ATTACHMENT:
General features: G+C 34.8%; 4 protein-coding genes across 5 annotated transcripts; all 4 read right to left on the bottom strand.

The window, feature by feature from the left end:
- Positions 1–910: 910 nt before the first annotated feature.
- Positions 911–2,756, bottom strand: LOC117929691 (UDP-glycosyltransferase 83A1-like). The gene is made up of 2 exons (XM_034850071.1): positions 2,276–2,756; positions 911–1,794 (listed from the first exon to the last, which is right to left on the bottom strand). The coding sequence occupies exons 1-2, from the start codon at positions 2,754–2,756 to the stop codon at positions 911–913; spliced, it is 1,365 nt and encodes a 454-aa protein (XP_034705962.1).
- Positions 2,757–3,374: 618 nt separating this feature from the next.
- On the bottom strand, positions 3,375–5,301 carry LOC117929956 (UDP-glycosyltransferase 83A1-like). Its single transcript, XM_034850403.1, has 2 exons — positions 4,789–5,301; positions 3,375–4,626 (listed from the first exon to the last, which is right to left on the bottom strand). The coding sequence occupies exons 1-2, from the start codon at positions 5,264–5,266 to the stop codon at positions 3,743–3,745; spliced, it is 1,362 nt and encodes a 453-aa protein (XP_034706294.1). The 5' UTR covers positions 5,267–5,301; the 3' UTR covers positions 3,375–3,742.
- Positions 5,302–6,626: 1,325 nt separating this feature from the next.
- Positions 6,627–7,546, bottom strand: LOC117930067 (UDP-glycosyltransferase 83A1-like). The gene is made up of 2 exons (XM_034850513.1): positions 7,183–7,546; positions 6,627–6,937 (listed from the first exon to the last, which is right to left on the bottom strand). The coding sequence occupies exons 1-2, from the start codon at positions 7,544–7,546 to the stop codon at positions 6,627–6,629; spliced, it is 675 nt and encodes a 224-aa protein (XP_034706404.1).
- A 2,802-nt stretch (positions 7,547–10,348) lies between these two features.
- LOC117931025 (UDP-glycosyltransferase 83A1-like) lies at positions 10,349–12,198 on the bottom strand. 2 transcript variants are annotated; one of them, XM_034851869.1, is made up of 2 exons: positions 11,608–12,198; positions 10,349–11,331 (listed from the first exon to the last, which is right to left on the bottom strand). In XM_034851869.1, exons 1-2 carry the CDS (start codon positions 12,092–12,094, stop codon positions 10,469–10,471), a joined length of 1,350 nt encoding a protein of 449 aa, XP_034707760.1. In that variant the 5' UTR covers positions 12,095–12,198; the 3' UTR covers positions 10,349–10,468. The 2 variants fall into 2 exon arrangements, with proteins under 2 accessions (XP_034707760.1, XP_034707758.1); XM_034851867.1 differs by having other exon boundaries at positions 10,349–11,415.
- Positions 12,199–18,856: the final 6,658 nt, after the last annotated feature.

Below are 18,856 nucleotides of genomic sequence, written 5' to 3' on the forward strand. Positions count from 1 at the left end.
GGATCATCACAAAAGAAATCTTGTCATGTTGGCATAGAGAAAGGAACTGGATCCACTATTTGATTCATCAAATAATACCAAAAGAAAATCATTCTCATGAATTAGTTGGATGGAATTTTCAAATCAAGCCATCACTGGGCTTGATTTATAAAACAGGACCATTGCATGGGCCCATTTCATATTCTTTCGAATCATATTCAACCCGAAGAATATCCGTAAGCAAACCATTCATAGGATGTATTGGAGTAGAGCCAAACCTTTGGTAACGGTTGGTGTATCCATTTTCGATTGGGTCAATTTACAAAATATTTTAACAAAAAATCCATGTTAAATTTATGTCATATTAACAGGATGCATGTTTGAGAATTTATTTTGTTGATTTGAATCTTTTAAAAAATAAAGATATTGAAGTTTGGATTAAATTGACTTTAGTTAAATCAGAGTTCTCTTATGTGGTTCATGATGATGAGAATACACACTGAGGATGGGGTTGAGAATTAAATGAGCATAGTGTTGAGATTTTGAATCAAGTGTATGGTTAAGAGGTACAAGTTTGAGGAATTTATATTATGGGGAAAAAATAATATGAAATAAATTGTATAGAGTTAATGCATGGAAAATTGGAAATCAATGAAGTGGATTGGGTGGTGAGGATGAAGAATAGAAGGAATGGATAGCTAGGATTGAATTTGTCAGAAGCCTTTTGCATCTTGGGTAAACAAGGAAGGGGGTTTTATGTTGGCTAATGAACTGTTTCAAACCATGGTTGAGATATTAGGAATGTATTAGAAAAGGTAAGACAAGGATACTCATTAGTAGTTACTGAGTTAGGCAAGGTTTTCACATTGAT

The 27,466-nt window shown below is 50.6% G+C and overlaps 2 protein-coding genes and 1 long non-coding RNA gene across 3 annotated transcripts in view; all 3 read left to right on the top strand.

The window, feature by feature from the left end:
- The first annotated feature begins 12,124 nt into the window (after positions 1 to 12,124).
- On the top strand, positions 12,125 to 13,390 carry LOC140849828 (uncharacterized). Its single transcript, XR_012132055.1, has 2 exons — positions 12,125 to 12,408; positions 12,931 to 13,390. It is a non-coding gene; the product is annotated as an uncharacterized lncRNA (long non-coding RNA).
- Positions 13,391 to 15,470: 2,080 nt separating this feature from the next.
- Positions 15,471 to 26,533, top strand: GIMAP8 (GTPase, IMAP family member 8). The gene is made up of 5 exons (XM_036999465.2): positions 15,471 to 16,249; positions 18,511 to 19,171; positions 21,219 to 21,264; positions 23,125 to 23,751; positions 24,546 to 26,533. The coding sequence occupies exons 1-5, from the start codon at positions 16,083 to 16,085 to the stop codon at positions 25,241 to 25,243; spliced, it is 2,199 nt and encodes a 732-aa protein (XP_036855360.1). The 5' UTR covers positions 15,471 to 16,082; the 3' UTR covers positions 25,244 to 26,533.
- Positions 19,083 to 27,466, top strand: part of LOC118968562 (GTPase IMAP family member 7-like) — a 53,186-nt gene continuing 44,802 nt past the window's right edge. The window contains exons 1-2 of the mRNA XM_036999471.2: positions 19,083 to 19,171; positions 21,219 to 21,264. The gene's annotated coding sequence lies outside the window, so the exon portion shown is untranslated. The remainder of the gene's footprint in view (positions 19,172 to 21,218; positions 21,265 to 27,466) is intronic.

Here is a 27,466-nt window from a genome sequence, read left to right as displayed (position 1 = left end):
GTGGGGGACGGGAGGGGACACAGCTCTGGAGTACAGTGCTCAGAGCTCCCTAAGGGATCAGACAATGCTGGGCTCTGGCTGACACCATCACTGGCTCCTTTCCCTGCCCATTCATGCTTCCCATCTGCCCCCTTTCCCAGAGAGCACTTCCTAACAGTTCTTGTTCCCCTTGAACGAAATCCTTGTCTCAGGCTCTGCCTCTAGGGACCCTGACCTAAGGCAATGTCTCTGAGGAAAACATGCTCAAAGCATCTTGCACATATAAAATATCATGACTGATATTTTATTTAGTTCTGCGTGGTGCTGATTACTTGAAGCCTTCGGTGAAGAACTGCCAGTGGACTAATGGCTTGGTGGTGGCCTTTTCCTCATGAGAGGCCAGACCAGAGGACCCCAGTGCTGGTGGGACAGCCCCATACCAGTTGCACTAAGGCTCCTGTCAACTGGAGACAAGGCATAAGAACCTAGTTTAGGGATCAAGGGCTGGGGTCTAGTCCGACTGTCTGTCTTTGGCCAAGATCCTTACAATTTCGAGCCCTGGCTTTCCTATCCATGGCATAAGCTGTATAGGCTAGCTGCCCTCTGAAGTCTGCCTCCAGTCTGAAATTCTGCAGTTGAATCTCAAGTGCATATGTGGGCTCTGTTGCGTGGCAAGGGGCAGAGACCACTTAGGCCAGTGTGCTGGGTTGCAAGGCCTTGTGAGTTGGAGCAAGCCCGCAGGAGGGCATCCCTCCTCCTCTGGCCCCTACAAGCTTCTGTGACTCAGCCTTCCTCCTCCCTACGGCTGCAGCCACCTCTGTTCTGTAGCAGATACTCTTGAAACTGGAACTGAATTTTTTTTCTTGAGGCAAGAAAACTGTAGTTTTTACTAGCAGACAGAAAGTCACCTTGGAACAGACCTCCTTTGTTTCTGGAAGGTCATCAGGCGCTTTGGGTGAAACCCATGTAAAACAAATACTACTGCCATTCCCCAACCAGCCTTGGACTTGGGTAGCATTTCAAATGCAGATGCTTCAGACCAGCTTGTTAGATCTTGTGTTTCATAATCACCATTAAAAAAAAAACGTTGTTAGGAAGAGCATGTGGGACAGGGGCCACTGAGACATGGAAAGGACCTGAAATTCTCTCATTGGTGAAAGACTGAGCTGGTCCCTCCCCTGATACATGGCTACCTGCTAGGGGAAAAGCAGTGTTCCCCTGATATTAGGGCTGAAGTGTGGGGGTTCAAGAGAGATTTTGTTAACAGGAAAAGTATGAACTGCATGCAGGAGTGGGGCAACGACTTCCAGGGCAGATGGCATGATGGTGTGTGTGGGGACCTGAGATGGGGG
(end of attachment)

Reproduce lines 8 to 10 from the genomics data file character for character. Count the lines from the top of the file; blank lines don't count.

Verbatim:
- Positions 6,627–7,546, bottom strand: LOC117930067 (UDP-glycosyltransferase 83A1-like). The gene is made up of 2 exons (XM_034850513.1): positions 7,183–7,546; positions 6,627–6,937 (listed from the first exon to the last, which is right to left on the bottom strand). The coding sequence occupies exons 1-2, from the start codon at positions 7,544–7,546 to the stop codon at positions 6,627–6,629; spliced, it is 675 nt and encodes a 224-aa protein (XP_034706404.1).
- A 2,802-nt stretch (positions 7,547–10,348) lies between these two features.
- LOC117931025 (UDP-glycosyltransferase 83A1-like) lies at positions 10,349–12,198 on the bottom strand. 2 transcript variants are annotated; one of them, XM_034851869.1, is made up of 2 exons: positions 11,608–12,198; positions 10,349–11,331 (listed from the first exon to the last, which is right to left on the bottom strand). In XM_034851869.1, exons 1-2 carry the CDS (start codon positions 12,092–12,094, stop codon positions 10,469–10,471), a joined length of 1,350 nt encoding a protein of 449 aa, XP_034707760.1. In that variant the 5' UTR covers positions 12,095–12,198; the 3' UTR covers positions 10,349–10,468. The 2 variants fall into 2 exon arrangements, with proteins under 2 accessions (XP_034707760.1, XP_034707758.1); XM_034851867.1 differs by having other exon boundaries at positions 10,349–11,415.